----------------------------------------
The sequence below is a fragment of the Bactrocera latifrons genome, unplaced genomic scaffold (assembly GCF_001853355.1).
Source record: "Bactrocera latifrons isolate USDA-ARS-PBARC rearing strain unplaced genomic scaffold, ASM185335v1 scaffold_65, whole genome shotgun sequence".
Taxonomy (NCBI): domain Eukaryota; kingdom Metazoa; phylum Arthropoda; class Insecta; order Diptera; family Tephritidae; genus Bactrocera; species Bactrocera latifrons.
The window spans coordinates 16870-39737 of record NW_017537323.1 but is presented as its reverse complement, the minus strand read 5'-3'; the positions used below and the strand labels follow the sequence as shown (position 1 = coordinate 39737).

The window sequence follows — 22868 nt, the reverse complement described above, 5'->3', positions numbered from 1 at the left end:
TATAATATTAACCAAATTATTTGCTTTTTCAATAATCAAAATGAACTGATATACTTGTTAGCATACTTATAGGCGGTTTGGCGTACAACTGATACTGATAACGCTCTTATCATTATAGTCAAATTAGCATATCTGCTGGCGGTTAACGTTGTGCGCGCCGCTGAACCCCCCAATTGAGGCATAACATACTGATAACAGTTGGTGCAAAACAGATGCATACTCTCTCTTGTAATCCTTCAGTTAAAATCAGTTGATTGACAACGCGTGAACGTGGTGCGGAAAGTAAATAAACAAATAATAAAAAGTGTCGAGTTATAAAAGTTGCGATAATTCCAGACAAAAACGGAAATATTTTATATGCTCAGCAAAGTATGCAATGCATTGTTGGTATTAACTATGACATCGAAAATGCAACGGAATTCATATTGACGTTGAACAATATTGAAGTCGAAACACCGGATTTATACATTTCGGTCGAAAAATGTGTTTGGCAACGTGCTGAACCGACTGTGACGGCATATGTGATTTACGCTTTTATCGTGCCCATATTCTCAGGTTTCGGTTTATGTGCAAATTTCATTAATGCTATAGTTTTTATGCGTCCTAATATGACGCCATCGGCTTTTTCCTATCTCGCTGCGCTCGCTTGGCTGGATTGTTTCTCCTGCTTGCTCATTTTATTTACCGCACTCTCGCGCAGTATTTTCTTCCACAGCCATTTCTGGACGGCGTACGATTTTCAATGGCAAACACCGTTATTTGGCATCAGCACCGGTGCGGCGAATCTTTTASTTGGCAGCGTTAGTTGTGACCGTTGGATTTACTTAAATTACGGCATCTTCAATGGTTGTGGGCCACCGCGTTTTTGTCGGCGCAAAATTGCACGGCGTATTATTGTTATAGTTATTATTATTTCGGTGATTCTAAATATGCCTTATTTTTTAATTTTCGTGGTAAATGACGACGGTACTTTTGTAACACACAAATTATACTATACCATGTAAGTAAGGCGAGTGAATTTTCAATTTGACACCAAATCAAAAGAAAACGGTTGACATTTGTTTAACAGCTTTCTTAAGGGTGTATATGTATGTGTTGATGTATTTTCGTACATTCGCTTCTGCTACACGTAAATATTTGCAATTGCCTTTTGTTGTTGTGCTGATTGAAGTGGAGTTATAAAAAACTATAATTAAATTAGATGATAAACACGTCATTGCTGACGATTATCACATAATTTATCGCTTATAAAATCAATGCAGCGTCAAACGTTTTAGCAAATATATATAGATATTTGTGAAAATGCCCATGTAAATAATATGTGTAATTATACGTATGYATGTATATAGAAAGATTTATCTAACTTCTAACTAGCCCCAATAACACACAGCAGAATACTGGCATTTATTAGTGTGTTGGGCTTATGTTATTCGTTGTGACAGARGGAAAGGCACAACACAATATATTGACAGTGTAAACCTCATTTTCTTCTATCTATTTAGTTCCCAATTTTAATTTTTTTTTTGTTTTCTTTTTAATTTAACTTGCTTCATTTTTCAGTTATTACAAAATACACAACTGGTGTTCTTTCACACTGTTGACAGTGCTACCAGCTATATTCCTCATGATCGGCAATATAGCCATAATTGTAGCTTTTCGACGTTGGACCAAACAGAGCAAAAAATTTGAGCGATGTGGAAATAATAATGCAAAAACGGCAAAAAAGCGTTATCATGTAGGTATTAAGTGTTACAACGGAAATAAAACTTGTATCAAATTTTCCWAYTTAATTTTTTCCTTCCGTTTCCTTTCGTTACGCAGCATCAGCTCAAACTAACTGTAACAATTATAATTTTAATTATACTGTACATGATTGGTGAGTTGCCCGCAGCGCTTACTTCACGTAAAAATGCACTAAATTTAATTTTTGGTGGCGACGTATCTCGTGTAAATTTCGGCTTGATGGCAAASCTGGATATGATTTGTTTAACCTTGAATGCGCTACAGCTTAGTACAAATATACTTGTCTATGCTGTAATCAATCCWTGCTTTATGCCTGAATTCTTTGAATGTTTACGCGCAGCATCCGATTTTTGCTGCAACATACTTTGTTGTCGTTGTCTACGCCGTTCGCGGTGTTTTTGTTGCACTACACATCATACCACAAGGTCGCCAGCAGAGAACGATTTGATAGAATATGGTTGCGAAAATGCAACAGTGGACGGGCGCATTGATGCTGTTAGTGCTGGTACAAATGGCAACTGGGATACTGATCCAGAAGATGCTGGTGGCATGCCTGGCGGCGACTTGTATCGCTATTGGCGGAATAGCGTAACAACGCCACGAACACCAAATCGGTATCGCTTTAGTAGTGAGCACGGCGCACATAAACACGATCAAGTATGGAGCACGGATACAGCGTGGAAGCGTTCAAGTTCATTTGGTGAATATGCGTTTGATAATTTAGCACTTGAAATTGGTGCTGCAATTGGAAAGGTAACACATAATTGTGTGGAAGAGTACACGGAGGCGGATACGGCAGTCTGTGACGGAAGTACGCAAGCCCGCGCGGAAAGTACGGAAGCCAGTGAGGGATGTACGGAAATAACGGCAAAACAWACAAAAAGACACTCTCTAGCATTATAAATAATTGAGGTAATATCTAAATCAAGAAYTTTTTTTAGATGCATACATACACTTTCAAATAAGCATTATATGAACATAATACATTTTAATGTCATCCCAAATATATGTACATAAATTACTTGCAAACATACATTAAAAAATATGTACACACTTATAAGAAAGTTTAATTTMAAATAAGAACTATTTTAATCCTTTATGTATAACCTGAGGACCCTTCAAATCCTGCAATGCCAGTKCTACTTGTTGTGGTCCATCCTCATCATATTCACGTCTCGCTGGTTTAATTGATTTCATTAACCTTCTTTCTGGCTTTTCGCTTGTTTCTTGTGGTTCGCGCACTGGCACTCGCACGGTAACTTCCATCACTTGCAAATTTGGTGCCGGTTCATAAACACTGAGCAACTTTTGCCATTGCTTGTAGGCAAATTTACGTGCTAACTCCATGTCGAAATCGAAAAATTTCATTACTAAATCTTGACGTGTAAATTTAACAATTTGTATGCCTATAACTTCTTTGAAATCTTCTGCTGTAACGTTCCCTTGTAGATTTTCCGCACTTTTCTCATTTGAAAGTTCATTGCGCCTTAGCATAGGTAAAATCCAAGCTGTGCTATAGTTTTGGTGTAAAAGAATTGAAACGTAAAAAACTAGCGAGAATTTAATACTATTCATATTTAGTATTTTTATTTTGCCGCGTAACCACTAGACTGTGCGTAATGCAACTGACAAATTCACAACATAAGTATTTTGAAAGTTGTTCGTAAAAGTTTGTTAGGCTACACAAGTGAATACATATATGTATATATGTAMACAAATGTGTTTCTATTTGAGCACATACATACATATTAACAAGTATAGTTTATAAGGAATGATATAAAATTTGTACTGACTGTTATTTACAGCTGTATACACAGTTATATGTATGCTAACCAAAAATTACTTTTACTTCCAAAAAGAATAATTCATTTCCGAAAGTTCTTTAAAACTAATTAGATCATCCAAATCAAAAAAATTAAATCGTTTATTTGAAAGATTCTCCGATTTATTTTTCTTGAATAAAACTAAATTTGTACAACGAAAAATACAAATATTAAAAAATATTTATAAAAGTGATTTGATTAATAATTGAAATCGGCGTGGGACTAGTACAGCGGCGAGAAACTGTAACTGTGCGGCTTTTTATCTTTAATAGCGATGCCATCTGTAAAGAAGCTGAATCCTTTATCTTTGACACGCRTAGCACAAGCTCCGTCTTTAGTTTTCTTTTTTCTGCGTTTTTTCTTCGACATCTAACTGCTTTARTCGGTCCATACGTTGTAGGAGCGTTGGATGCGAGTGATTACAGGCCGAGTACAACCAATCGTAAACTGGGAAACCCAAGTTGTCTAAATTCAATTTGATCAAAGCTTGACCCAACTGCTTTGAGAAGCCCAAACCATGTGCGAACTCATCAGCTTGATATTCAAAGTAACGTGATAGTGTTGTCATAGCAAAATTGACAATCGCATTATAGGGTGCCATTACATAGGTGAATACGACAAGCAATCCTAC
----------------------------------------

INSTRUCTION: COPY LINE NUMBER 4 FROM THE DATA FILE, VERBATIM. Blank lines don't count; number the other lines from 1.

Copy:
The window spans coordinates 16870-39737 of record NW_017537323.1 but is presented as its reverse complement, the minus strand read 5'-3'; the positions used below and the strand labels follow the sequence as shown (position 1 = coordinate 39737).